You cook your meals in the kitchen, so it's no wonder the cabinets, floors, walls and countertops are often plagued with grease buildup. Sometime a rag and soapy water isn't enough to cut through the tough grease. If you have to get more aggressive to get rid of the grease, opt for a product that is known to effectively cut through grease.
This common household cleaner works well to get rid of stubborn grease from a variety of surfaces in the kitchen. Don't use it undiluted, though. Mix ammonia at a ratio of 1 cup per each gallon of hot water. Use a rag dipped in the cleaning mixture to scrub greasy countertops, tiled floors, backsplashes, cabinets and appliances. Avoid mixing ammonia with other cleaning products --- particularly those containing bleach --- as toxic fumes are produced. Always work in a well-ventilated area.
Commonly used as a paint thinner, mineral spirits will cut tough grease on wood in your kitchen. Whether your wood cabinets are plagued with grease splatter or you spilled grease on your wood floors, mineral spirits will get the surface clean. Moisten a clean rag with the solvent and wipe off the wood surface thoroughly. Clean the wood with a damp rag when you're finished to remove any traces of the solvent. Mineral spirits are flammable, so keep them away from extreme heat and open flame. Work in a well-ventilated area when using this solvent.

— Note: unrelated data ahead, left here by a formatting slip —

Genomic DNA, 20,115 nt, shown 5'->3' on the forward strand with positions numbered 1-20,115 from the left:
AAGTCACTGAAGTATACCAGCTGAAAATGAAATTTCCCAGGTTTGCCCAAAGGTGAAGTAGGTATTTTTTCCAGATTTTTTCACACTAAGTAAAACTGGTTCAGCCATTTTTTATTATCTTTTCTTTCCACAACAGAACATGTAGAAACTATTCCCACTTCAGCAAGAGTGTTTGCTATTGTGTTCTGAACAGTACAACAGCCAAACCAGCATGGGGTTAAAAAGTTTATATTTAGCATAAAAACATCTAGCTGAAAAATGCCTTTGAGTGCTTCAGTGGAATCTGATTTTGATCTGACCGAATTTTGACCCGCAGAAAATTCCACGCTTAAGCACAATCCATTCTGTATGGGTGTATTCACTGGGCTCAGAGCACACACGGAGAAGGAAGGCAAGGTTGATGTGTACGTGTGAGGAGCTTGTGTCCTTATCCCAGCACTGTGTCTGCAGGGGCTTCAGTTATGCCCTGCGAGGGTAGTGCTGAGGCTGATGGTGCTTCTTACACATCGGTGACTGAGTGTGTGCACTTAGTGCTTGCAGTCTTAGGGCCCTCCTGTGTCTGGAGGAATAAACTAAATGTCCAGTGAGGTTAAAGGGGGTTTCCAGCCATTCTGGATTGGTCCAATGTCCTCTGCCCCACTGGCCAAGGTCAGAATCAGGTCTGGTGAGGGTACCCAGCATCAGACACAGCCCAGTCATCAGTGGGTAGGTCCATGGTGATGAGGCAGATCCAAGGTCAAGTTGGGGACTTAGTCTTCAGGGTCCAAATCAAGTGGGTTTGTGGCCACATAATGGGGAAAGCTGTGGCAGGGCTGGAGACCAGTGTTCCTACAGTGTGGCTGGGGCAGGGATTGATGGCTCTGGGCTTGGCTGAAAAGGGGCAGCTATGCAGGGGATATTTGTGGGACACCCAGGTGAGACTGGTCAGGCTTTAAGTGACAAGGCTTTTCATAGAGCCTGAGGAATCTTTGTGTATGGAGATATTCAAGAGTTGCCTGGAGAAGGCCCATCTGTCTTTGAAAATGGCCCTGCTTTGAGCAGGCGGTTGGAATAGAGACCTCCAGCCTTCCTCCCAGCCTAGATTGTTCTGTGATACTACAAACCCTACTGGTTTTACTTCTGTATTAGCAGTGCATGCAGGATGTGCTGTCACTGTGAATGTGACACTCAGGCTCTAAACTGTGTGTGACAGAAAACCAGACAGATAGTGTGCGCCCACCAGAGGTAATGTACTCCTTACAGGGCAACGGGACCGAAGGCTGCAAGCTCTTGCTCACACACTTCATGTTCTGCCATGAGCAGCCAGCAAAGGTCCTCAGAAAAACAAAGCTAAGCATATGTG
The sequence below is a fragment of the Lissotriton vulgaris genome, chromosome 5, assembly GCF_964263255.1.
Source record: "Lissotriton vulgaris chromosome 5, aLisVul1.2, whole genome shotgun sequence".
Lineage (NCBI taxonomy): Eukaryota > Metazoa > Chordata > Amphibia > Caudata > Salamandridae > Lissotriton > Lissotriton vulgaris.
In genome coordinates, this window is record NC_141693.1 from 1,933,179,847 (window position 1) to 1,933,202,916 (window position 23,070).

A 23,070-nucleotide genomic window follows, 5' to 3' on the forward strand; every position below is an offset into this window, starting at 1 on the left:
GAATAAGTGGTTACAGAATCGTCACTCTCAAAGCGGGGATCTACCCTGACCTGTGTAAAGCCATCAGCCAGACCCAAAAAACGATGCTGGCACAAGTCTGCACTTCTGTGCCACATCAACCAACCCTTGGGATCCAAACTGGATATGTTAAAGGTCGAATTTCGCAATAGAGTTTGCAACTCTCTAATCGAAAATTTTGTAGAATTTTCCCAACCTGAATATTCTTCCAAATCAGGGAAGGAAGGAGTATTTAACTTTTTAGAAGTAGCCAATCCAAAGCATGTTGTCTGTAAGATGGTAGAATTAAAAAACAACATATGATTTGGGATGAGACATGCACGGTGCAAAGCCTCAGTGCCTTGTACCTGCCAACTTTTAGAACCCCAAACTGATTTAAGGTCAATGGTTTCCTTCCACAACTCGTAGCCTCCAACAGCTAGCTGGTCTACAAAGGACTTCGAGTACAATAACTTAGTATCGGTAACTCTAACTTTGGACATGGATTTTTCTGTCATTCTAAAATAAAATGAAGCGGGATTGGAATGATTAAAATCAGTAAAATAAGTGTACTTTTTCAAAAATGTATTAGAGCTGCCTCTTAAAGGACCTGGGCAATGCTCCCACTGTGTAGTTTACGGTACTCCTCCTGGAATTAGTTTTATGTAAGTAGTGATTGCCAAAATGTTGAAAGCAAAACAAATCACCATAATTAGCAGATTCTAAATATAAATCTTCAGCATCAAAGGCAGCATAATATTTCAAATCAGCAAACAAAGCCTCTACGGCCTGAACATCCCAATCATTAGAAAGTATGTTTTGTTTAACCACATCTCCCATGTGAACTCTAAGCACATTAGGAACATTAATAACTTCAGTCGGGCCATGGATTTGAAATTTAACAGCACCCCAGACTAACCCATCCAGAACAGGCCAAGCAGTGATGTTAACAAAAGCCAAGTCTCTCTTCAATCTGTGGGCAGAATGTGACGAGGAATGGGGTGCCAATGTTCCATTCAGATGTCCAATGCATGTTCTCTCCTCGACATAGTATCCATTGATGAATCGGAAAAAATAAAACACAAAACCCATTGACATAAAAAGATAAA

White vinegar is not only good for cooking ---it is also an effective cleanser and degreaser. Fill an empty spray bottle with undiluted white vinegar and spray it on your greasy kitchen surfaces. Wipe the surface with a dry rag to remove the grease. Although vinegar has a strong odor, it goes away quickly, so you don't have to worry about the whole room smelling. Vinegar should not be used on natural stone surfaces such as marble or granite because it can dull or mar the finish.
Lemon juice is a common ingredient in many household cleaners not only because of its citrus scent and bleaching properties, but because of the grease-cutting properties in the fruit. The citric acid in lemons works to cut through tough grease. Use freshly squeezed lemon juice or concentrated juice from a bottle. Spray the undiluted juice on your greasy kitchen surfaces, then wipe them clean with a rag. Lemon juice shouldn't be used on natural stone, since the acid may damage the surface. Also, because of its mild bleaching properties and high acid content, always test the juice on a small part of the surface before cleaning to check for any color changes or damage.
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